The Sunshine Coast’s lifesaving helicopter doctors have been blocked by Facebook and are urging the social media giant to reinstate its vital charity page.
The RACQ LifeFlight Rescue said it had been unnecessarily impacted by Facebook’s block on news content in Australia.
It was still without its charity page on Friday after more than 24 hours and had not made headway with Facebook.
“We continue to implore Facebook to reverse their decision to suspend our ability to post on our page,” said the group.
“For a second day, we have been corresponding with Facebook, making it clear we are an aeromedical charity, not a news organisation.
“We have repeatedly explained the important role of our page and asked for it to be restored, but unfortunately the matter remains unresolved.
“Shutting down our charity page removes a valuable source of truth and health information from the public arena.
“The removal of public access to our page should be urgently reversed.”
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RACQ LifeFlight Rescue is a vital aeromedical retrieval service, which people around Queensland – and the world – rely on, for lifesaving medical evacuations and treatment.
Last year alone, its crews completed more than 6,000 critical missions, valued at over $50 million dollars but at no cost to patients.
Its Facebook page is primarily used to raise awareness if its service which relies heavily on community contributions.
“RACQ LifeFlight Rescue is a trusted source of credible information,” the group said.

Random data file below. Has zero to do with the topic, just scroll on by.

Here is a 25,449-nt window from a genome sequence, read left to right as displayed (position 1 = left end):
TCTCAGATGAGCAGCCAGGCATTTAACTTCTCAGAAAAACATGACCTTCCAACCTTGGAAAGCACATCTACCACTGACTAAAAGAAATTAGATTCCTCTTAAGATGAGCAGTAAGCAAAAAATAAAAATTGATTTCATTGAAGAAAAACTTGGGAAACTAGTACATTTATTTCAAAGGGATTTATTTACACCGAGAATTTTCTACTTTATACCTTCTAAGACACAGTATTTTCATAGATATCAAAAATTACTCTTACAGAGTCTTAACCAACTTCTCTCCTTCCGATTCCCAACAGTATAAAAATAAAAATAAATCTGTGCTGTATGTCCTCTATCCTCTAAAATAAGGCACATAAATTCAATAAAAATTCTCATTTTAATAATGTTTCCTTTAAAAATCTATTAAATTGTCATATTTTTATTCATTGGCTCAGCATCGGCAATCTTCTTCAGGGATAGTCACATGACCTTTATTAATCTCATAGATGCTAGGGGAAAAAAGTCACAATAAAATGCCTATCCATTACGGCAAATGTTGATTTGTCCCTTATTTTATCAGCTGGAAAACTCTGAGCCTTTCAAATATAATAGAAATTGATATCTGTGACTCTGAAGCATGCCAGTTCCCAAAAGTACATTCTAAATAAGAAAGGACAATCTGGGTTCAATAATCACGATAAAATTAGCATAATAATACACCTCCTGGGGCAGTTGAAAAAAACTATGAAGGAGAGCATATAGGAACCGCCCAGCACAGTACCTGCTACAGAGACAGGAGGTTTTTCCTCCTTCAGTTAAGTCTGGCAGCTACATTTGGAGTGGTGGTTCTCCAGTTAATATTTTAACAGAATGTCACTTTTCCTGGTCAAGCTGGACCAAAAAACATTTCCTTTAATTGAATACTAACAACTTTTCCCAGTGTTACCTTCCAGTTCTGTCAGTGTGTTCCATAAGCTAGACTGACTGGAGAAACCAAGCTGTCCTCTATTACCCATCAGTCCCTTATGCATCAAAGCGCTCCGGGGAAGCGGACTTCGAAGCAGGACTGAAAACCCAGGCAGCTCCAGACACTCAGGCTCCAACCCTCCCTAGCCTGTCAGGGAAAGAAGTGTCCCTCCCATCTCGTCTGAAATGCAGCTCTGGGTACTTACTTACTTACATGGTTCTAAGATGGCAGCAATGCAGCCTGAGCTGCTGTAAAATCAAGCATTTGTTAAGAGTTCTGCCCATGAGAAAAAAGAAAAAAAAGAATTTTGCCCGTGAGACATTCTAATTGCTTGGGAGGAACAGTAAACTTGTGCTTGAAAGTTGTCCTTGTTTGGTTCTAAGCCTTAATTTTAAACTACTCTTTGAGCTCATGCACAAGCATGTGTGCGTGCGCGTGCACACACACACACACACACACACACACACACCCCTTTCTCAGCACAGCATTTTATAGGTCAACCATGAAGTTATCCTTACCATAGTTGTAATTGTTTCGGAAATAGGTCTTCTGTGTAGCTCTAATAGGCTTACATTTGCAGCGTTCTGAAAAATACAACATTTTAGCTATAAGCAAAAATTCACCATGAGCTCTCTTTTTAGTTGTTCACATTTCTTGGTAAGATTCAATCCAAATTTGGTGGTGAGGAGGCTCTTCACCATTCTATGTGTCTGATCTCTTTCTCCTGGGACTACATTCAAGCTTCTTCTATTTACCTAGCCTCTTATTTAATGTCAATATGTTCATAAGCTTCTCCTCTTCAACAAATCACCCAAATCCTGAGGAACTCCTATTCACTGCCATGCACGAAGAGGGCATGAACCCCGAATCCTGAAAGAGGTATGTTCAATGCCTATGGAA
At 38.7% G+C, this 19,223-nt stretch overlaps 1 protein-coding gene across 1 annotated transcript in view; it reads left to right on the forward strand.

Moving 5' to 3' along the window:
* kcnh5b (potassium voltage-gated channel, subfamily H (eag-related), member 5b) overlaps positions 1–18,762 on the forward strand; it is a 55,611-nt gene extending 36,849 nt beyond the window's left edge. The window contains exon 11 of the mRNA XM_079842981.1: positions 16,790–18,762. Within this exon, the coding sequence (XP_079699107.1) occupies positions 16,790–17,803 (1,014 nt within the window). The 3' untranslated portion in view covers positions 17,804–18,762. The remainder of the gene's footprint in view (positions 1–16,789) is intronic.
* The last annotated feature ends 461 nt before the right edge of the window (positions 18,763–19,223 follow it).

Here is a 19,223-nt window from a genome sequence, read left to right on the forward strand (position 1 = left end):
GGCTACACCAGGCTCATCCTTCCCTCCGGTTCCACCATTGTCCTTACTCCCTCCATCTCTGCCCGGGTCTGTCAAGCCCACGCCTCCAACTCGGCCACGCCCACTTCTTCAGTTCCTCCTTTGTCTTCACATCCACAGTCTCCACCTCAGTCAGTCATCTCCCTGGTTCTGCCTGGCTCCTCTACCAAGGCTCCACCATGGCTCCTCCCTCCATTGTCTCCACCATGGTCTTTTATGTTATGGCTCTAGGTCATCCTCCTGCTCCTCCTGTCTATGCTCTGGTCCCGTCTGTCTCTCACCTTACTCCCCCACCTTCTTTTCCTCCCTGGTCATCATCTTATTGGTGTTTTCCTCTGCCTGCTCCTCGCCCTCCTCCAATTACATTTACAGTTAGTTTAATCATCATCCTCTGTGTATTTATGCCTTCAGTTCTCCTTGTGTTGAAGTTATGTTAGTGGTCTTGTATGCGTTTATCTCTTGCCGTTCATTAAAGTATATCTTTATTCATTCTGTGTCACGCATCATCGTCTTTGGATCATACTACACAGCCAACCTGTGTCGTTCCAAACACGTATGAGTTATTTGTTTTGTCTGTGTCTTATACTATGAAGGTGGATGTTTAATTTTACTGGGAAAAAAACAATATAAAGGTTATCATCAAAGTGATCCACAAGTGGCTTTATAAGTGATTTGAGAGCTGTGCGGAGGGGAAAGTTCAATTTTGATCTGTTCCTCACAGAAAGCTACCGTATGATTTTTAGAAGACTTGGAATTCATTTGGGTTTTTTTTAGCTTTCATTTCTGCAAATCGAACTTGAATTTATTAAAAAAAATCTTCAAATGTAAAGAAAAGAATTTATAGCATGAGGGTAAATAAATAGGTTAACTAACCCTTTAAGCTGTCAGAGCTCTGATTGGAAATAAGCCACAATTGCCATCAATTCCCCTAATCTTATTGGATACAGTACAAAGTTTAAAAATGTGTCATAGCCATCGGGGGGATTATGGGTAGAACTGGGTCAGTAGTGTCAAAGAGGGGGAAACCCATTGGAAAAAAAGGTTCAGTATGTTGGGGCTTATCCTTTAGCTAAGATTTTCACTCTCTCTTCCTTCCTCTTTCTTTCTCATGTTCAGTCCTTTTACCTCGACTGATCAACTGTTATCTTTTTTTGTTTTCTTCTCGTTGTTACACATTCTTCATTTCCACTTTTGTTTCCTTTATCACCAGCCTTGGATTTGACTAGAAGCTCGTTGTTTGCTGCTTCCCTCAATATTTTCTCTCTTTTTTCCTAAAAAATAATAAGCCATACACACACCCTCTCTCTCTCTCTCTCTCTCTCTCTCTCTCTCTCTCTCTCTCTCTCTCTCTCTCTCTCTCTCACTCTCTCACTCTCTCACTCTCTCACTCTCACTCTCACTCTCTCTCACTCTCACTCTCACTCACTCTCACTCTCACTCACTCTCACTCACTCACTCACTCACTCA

“We have significant reach on Facebook and our only involvement in this issue, is sharing our own good news stories about the lifesaving work our helicopter and jet crews have performed.
“Of course, we have a website and other social media platforms, but our Facebook audience is strongest and resonates with our supporters.”
RACQ LifeFlight Rescue applauded Facebook for monitoring and terminating accounts providing misinformation and harmful views.
Scott Morrison is standing firm against Facebook over his government’s media code, calling the social media giant arrogant and disappointing for shutting down emergency services pages along with Australian news.
Facebook banned access to news pages across Australia in response to the proposed code, which would force it to pay local media companies for content.
The prime minister says he won’t be intimidated.
“Facebook’s actions to unfriend Australia today, cutting off essential information services on health and emergency services, were as arrogant as they were disappointing,” Mr Morrison said in a statement on his Facebook page.
“These actions will only confirm the concerns that an increasing number of countries are expressing about the behaviour of big tech companies, who think they are bigger than governments and that the rules should not apply to them.
“They may be changing the world, but that doesn’t mean they run it.”
He has implored Facebook to continue working with the government on the code.
In the sweep of news pages Facebook also shut down a raft of health and emergency services, many of which have been restored.
Facebook claimed it was left with no choice, arguing the bargaining code was poorly worded.
“As the law does not provide clear guidance on the definition of news content, we have taken a broad definition in order to respect the law as drafted,” it said in a statement.
“However, we will reverse any pages that are inadvertently impacted.”